The terms “guardianship” and “conservatorship” are often used interchangeably. While they are both labels given to a party who is granted authority to act for somebody else (the “ward”), they have different meanings. A guardian or conservator is appointed by a judge.
A guardianship is comparable to the parent-child relationship, but the guardian is not legally responsible for the acts of the ward. Additionally, the guardian is not required to use his or her own money to provide for the ward. A guardianship is typically granted when the ward is mentally incapacitate or is otherwise no longer capable of taking care of him or herself. A guardian can be appointed to care for a child or adult.
In the order appointing a guardian, the court will set forth whether the authority is limited or full. If it is a limited guardianship, the guardian only has the power to make decisions about certain things. If the guardian is given full authority or a plenary guardianship, he or she can make decisions about all aspects of the ward’s life.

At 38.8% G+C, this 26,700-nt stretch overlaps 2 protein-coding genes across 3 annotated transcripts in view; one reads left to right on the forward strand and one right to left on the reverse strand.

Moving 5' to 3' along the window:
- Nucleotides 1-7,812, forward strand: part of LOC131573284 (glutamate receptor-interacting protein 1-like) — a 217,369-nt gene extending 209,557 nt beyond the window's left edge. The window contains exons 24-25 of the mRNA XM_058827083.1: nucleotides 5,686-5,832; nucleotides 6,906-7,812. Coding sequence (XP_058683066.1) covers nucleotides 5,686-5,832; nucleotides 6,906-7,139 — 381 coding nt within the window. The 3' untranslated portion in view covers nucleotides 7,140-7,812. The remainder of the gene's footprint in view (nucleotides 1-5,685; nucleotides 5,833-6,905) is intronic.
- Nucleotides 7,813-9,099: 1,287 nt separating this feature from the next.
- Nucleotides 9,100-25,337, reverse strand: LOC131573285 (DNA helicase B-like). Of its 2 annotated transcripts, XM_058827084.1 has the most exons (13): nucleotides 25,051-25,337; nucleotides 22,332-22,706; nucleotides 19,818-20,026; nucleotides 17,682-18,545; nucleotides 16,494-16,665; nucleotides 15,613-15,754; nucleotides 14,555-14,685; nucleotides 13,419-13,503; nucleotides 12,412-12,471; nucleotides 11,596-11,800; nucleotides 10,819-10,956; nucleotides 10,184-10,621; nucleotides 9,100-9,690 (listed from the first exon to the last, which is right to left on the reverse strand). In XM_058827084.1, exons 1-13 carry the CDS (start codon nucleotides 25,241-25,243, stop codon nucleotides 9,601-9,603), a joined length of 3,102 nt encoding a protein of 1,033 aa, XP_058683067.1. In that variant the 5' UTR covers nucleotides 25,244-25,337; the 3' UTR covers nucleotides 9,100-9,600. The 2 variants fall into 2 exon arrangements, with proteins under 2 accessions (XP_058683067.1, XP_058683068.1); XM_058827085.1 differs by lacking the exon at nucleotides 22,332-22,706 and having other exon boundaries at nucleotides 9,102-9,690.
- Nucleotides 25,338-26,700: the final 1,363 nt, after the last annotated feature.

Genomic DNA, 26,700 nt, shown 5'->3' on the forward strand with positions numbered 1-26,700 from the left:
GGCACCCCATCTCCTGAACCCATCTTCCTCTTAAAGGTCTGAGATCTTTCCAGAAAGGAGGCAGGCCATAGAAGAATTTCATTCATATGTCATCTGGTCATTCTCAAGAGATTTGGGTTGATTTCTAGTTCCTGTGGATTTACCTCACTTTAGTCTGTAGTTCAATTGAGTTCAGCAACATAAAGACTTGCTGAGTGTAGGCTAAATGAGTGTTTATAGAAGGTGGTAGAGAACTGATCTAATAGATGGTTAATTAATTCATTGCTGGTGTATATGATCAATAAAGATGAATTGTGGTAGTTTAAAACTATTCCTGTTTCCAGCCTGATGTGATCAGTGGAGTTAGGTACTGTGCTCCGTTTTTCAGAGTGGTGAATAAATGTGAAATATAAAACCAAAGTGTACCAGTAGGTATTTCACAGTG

A conservatorship is similar to a guardianship, but it only grants the appointee the authority to manage the ward’s property and finances. A conservator is not able to make personal decisions for the ward. Only guardians have the ability to make decisions such as where the ward will live, the medical treatment the ward receives, how to meet the wards daily needs, and other similar decisions.
Both guardians and conservators are required to file reports with the court. Reports by guardians must inform the court of the ward’s status every year. A conservator’s initial report must include an inventory of all of the ward’s assets and each yearly report must contain an accounting of the ward’s estate. Failure to file a required report with the court or making a substantial misrepresentation in a report can result in a hefty fine.
If you are interested in learning more about being appointed as a guardian or conservator for a loved one, call us to schedule an appointment. The Astill Law Office has provided high quality legal services for over 30 years. We specialize in wills, trusts, estate planning, and asset protection. If you have any questions about creating a Trust, Will, or estate planning in general, contact The Astill Law Office at 801-438-8698.